This question is not addressed directly by any portion of Scripture I can think of, nor by our Church's confessions or Book of Church Order. Nonetheless, we as Presbyterians hold to certain Biblical principles regarding worship which can be applied to this matter.
As we say in our Confession of Faith (a summary of what we in the OPC believe the Bible teaches, and which can be found, with Scripture proofs, here), we believe we are to do in worship only what God commands. "But the acceptable way of worshipping the true God is instituted by himself, and so limited by His own revealed will, that He may not be worshipped according to the imaginations and devices of men, or the suggestions of Satan, under any visible representation, or any other way not prescribed in the holy Scripture" (WCF 21.1). In other words, we are to worship God only as he has commanded us to do so in the Bible. (This is sometimes called "the regulative principle of worship," and is also stated in WCF 20.2.) I can think of nothing in Scripture which would command us to give respect to the nation-state within whose boundaries our services are being held during the worship service; the flag being, of course, a representation of the nation which is intended to receive the same reverence due the nation.
Our Confession also says "there are some circumstances concerning the worship of God and government of the church, common to human actions and societies which are to be ordered by the light of nature, and Christian prudence, according to the general rules of the Word, which are always to be observed" (WCF 1.6). While having an American flag in the sanctuary may be common within the borders of the United States, I can think of no "general rule of the Word" which would recommend this practice. Moreover, a very basic biblical principle seems to me to argue against it.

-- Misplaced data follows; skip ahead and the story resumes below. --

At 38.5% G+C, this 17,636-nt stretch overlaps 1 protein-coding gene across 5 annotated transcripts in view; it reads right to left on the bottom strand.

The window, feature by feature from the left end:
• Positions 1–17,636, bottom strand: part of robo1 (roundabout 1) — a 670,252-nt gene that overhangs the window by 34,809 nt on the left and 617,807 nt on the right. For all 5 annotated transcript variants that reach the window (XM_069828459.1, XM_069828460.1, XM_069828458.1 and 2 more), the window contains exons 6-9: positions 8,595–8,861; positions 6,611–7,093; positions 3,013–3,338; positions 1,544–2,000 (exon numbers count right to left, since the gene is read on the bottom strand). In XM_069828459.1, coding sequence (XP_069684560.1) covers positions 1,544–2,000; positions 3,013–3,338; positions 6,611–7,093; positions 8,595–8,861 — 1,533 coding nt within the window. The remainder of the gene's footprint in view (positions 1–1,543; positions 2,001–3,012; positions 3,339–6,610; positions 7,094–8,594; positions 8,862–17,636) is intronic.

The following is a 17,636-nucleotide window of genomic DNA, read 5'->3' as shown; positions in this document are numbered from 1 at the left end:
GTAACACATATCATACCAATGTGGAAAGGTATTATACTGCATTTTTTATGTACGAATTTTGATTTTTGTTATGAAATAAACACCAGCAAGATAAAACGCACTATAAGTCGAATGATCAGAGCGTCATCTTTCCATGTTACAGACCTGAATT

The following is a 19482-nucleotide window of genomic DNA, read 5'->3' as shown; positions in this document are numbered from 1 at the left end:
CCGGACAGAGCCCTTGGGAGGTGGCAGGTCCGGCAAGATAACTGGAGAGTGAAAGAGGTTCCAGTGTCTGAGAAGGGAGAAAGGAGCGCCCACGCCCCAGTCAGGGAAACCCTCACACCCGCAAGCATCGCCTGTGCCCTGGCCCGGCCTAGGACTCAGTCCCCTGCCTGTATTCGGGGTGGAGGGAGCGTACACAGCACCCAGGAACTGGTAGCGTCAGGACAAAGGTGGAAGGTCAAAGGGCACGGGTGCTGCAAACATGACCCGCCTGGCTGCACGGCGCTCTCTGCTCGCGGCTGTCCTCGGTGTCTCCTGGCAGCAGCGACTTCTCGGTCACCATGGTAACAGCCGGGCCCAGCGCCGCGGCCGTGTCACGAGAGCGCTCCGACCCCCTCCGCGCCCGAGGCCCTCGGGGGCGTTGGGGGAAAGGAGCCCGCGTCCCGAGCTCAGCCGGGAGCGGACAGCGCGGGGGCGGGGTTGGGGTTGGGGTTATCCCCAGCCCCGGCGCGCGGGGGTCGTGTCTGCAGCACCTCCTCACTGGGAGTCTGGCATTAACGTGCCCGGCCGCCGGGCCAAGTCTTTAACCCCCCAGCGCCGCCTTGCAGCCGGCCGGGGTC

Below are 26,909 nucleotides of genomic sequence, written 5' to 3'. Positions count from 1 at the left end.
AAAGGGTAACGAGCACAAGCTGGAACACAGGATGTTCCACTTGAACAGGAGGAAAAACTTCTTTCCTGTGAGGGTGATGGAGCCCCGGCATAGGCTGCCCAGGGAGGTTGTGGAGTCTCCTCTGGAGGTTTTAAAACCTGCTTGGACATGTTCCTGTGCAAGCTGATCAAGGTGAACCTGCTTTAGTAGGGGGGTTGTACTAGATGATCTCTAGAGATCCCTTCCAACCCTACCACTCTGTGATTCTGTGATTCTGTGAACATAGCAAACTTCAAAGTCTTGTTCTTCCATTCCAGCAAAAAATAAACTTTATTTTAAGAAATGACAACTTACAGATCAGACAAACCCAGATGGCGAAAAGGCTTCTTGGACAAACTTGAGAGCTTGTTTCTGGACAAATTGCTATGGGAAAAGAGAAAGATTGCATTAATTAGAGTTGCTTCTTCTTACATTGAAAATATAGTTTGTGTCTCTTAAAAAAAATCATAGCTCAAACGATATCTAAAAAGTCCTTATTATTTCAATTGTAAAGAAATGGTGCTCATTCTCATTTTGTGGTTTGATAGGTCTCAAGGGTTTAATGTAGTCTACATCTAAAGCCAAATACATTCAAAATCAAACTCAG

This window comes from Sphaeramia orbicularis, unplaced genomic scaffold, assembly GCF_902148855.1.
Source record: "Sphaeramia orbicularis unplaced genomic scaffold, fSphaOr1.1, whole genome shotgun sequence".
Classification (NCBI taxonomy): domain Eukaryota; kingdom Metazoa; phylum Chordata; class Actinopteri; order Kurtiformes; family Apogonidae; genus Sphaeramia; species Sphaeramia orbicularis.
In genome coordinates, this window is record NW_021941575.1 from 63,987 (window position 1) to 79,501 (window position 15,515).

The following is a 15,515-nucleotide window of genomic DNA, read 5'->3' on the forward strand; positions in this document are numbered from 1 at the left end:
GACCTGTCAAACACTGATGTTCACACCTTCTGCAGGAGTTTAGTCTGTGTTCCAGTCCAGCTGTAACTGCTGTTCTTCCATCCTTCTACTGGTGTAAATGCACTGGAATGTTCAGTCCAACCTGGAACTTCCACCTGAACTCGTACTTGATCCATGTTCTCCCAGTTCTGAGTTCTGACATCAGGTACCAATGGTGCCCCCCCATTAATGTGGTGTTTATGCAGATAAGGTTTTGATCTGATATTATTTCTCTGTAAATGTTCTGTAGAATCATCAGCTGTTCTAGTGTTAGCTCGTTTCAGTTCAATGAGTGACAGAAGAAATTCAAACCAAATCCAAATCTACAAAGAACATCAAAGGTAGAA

Speaking for himself and Timothy, both preachers of the Word (2 Cor. 1:1), the apostle Paul says in 2 Corinthians 5:20, "[W]e are ambassadors for Christ, God making his appeal through us." While God's ambassador is leading worship, then, the sanctuary is the embassy of our Lord Christ. As my father was a United States Foreign Service officer, I am particularly sensitive to the fact that an embassy is an extension of the nation which the ambassador represents. If there are to be any symbols or decorations in the sanctuary, then, they ought to be reminders of "a better country, that is, a heavenly one" (Heb. 11:16), and not of the particular nation-state in which that embassy of God is located.
Therefore, I can see no reason to put an American flag in a Christian sanctuary, and would object to one being placed in the sanctuary where I regularly lead worship. I hope this has been a helpful answer to your question, and, even more importantly, a reminder that at all times we live under the lordship of Jesus Christ, who alone is our Savior.
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